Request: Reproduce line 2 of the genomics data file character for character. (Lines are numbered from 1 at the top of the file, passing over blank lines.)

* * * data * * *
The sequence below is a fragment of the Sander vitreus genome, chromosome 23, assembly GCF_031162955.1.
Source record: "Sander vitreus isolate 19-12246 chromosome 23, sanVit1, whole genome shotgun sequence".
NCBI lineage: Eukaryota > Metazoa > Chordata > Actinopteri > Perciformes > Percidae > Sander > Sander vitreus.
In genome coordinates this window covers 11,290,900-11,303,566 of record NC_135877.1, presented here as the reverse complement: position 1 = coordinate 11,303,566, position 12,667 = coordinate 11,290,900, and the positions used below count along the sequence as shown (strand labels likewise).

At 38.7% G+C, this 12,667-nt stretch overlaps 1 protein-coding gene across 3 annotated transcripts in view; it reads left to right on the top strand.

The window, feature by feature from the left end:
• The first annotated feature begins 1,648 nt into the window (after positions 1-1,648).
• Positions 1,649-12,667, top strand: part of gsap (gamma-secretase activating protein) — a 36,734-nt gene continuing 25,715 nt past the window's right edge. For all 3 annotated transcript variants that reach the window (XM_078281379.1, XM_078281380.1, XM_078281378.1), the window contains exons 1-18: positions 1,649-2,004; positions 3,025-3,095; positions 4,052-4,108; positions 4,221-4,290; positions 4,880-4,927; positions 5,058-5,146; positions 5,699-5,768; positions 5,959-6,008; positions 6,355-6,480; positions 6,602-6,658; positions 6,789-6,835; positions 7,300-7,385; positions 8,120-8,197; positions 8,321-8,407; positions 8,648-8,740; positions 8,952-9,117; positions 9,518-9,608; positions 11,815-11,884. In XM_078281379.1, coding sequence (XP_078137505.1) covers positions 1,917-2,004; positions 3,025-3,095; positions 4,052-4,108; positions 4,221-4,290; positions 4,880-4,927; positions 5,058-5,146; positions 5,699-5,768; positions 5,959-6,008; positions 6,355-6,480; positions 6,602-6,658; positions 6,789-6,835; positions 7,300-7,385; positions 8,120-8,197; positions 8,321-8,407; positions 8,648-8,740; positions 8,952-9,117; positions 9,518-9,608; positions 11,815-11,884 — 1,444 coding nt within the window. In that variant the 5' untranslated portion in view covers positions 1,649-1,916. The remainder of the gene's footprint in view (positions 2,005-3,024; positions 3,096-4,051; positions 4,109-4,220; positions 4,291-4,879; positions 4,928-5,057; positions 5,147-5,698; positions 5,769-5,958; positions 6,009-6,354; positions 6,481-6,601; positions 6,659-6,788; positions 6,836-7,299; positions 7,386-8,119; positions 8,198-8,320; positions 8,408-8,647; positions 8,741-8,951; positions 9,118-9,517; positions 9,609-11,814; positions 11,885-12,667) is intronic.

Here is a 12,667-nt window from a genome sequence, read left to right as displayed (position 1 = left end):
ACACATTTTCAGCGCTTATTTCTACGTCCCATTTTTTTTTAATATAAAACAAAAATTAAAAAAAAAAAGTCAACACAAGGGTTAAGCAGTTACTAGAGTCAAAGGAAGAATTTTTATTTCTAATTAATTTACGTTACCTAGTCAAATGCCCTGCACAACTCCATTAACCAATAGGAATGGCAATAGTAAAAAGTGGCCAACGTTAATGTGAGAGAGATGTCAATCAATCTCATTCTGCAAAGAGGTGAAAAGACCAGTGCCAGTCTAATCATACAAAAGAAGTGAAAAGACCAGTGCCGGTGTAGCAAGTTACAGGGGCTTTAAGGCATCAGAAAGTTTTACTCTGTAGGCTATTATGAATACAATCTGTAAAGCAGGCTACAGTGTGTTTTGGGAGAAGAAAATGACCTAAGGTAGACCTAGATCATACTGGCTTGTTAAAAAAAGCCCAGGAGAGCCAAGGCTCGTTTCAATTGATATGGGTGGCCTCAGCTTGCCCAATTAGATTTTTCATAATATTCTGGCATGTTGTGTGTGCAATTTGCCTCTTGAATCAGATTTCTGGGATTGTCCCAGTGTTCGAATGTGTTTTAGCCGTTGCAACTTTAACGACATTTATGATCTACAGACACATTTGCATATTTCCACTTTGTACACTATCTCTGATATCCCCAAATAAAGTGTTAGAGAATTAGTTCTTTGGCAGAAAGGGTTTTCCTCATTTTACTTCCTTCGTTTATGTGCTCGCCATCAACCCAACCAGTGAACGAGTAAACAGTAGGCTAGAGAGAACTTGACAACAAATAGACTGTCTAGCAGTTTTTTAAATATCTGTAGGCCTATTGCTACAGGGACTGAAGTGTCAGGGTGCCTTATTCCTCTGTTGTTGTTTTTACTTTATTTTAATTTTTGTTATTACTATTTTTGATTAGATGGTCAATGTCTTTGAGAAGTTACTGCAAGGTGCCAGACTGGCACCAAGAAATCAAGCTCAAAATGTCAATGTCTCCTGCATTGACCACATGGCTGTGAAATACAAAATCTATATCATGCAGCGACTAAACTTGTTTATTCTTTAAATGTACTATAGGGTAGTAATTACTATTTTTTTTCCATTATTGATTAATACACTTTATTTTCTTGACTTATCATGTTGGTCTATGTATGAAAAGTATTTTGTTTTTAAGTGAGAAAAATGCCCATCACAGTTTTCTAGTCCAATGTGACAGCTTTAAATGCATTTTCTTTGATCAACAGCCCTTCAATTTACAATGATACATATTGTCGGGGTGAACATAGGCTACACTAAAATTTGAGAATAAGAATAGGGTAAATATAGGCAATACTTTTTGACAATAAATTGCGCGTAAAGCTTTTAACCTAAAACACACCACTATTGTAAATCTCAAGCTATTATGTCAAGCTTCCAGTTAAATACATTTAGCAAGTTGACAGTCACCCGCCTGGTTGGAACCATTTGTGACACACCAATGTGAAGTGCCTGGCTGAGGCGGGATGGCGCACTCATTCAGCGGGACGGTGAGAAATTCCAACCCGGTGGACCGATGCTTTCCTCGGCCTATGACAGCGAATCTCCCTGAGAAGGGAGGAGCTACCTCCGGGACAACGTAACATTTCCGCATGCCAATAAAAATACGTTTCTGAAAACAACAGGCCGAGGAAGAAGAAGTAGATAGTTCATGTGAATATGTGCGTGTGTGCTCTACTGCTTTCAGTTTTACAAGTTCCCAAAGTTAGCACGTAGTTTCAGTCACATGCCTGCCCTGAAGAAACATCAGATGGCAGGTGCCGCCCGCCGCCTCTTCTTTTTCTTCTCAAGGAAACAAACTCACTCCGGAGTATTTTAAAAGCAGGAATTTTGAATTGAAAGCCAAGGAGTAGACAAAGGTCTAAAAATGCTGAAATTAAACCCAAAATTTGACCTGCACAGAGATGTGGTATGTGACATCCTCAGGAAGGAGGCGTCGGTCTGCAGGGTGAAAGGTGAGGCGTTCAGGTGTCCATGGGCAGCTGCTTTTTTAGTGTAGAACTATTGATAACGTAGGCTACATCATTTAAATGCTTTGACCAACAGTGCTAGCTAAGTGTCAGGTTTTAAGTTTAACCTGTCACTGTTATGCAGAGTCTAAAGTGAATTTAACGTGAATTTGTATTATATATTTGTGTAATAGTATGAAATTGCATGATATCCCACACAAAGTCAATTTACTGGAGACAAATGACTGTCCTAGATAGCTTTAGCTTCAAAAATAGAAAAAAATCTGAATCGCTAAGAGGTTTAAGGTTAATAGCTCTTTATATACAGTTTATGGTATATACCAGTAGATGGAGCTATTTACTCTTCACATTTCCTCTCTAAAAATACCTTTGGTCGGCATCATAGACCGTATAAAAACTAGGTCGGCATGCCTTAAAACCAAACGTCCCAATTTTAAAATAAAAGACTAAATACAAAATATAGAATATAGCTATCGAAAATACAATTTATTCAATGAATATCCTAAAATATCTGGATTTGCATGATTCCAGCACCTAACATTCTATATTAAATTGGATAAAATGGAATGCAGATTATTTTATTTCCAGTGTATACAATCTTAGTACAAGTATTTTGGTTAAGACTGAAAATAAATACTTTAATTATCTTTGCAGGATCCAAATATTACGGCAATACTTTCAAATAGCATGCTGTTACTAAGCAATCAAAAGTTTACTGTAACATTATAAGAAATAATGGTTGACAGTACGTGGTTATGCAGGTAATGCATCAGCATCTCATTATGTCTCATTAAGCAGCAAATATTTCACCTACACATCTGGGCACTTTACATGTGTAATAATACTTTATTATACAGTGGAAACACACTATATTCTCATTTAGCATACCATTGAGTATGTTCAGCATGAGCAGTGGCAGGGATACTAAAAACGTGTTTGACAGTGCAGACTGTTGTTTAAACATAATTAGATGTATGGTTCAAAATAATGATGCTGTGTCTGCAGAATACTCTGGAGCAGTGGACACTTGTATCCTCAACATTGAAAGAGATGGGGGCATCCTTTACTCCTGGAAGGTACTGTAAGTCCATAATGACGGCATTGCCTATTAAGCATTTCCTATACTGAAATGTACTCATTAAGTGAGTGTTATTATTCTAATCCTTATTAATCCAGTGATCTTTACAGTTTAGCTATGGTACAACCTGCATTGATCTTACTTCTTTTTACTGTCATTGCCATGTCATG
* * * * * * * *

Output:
Source record: "Sander vitreus isolate 19-12246 chromosome 23, sanVit1, whole genome shotgun sequence".